Good Fruit: What Jesus Expected from The Church and Why We’re Falling Short


“A good tree can’t produce bad fruit, and a bad tree can’t produce good fruit.” — Matthew 7:18

Sometimes thinking too much really does hurt.

Lately, God has been striking my head and my heart with the idea of helping those in need, reaching out to whom Jesus called “the least of these.” And He has been calling me to encourage my church to take a painful look at itself and determine if it is indeed the body of Christ, if our community looks at us and sees Jesus or if we’re just another church among many who does some nice stuff sometimes to help people.

In his forward to Brandon Hatmaker’s book Barefoot Church, Ed Stetzer said, “The gospel of Jesus Christ, embodied and proclaimed by the church, remains the only hope of the world, which means it is also the only hope of the poor and disenfranchised.” If you have had any experience with some of the things I have written in the past about the state of “American” Christianity, then you have an idea why Stetzer’s statement troubles me.

As I read further into Barefoot Church, though, Hatmaker says this:

“Let’s stop complaining about the church we see and start becoming the church we dream of.”

It was this statement that poked at my heart and my head and since reading it I have been feeling like something big is building inside of me, or like a strong voice is screaming from the inside and I have to share its message.

It doesn’t take much for me to realize that it’s not WHAT is inside of me, but WHO.

How quickly I forget that Jesus said, “If you abide in me, I will abide in you.”

As I grow and mature, reading more and more of God’s Word, I feel this stirring and unsettling pull to take Jesus more seriously and apply His words to my life and challenge the church to apply His teachings, as well.

In the book of Matthew, Jesus uses a tree to demonstrate false prophets and how they can be identified by their fruit. I’ve read that section several times. I’ve participated in Bible studies, heard sermons about it, read meditations and devotions about it. But when I read it today, my focus changed.

If the bad tree refers to false prophets, then the good tree must refer to the church.

The body of Christ produces good fruit. True representatives of Jesus, who seek to embody and proclaim the gospel, will produce good fruit.

But some fruit trees need to be shaken in order for the fruit to be shared with others. (Tweet that!)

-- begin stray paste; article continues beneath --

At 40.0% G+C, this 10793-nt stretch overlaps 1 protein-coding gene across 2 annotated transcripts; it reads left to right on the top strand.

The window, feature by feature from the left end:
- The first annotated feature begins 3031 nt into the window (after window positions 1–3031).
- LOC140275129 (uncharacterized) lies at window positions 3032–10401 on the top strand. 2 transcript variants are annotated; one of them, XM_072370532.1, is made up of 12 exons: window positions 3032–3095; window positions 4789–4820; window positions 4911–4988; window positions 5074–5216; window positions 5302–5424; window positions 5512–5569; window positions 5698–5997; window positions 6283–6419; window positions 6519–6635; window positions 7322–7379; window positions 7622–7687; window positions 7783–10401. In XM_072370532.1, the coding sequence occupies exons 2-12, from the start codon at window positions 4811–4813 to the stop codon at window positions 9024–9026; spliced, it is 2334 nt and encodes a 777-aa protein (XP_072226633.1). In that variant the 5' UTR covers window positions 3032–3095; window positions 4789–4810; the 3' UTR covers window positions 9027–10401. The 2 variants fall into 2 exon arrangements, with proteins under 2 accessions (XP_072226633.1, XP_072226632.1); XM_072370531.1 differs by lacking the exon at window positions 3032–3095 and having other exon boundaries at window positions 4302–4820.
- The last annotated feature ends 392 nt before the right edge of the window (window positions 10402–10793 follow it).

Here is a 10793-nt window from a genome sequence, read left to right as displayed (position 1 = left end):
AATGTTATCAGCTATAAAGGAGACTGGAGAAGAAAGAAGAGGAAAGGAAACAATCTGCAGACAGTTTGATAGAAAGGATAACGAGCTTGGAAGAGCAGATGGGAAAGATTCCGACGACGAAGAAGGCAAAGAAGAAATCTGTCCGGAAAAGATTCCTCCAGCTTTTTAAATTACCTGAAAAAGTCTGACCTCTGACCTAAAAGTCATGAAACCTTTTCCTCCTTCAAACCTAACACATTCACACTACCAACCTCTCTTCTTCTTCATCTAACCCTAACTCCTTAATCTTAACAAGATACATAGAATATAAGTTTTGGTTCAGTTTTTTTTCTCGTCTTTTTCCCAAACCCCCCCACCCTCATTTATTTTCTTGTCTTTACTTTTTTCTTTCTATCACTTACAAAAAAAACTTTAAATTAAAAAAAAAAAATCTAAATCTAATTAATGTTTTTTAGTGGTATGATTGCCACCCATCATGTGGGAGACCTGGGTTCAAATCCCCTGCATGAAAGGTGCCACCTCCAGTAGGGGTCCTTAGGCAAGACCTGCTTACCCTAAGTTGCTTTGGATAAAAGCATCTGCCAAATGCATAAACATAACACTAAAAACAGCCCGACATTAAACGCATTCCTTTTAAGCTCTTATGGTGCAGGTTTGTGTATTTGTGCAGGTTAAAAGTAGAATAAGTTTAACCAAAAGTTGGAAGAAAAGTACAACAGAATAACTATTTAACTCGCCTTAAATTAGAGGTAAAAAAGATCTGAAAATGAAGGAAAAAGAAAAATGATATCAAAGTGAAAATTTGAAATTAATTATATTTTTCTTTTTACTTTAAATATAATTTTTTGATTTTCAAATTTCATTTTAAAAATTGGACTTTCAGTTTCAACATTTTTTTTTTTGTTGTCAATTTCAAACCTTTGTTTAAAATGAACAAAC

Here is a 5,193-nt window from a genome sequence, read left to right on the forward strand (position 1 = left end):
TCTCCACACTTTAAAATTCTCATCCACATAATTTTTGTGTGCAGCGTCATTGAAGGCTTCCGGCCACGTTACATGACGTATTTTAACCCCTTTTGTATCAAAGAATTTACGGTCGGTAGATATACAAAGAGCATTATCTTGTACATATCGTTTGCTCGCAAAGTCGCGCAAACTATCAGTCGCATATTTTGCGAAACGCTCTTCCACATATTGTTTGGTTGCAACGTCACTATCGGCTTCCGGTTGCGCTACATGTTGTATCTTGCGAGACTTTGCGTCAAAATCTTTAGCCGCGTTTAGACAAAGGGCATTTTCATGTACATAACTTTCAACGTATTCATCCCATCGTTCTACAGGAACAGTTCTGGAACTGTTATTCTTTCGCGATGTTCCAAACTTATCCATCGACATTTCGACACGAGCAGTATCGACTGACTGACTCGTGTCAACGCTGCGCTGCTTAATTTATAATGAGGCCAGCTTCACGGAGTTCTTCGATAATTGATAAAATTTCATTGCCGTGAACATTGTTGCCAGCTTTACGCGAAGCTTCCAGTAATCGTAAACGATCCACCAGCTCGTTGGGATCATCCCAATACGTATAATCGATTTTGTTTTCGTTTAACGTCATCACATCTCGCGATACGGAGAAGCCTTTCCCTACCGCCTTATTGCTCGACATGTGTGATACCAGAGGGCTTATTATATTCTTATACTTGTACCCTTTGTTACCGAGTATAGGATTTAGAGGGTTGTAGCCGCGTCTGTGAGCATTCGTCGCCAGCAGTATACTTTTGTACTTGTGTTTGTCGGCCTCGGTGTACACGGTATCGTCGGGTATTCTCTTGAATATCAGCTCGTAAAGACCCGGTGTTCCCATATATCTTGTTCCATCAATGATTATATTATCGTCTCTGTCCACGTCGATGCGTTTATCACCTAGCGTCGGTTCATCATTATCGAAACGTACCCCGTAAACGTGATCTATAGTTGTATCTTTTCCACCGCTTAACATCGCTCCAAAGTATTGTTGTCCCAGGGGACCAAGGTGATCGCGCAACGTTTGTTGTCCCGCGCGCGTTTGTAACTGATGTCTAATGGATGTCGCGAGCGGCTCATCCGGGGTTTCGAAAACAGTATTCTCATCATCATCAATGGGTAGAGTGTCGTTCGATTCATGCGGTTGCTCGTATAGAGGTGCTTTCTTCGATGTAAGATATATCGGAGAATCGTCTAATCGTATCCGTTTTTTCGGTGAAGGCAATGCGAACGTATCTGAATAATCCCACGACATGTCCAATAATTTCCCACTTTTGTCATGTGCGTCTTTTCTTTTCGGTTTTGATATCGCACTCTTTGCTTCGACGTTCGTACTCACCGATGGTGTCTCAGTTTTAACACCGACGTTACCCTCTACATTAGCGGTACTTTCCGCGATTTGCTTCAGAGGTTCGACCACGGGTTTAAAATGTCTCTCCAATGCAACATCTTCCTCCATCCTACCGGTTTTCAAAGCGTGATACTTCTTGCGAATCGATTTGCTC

That is the thought that has unsettled me all day long today, because I know God is calling me and all believers to shake their good trees in order to share the good fruit with a world in need.

Churches are full of great people who love God and who want to see a church that serves the needy, a church that seeks to share the gospel with those who need Jesus. But a lot of them are disappointed when that doesn’t happen.

Because many Christians aren’t becoming the church they want to see.

We are the church. We are the body of Christ. If you have accepted Jesus, embraced His sacrifice for you, then you and all other believers are the church. When Jesus speaks to His followers, He is speaking to you and to me, not only to pastors or missionaries or “someone else.”

I’m not a tree shaker. I’m more of a tree climber. I’m more of the guy who will shimmy up the tree, pick some fruit for you, and bring it down. I will share my faith with you, if you ask. I will help you move furniture, mow your lawn, clean your house… if you ask. I rarely take the initiative without some sort of invitation.

I really think this is the reason a lot of hurting, suffering people see the church but don’t see Jesus. They see us gather, they know us by the clothes we wear, the music we listen to, the books we read. But they don’t see Jesus in us. They see the tree, but they don’t know what kind of fruit it produces… until someone comes along and shakes it.

Jesus was a tree shaker. He rocked the world of the religious elite of his time and brought good news to the poor, the imprisoned, the brokenhearted.  He exposed the bitter fruit of the Pharisees and reminded our world that God is love, that righteousness and truth can be found by following Him.

After His death, resurrection, and ascension, Jesus’s disciples became tree shakers. The early church was made up of a group of tree shakers. You would know them by their fruit. You would recognize them because, as my friend Bob Goff would say, they leaked Jesus.

My prayer today is that God would follow me through this. I have a lot of questions for the church and for myself.


About Jason

I am a Jesus follower, husband and father, high school teacher, hiker, writer, lover of the outdoors, theater, music, books, and movies.
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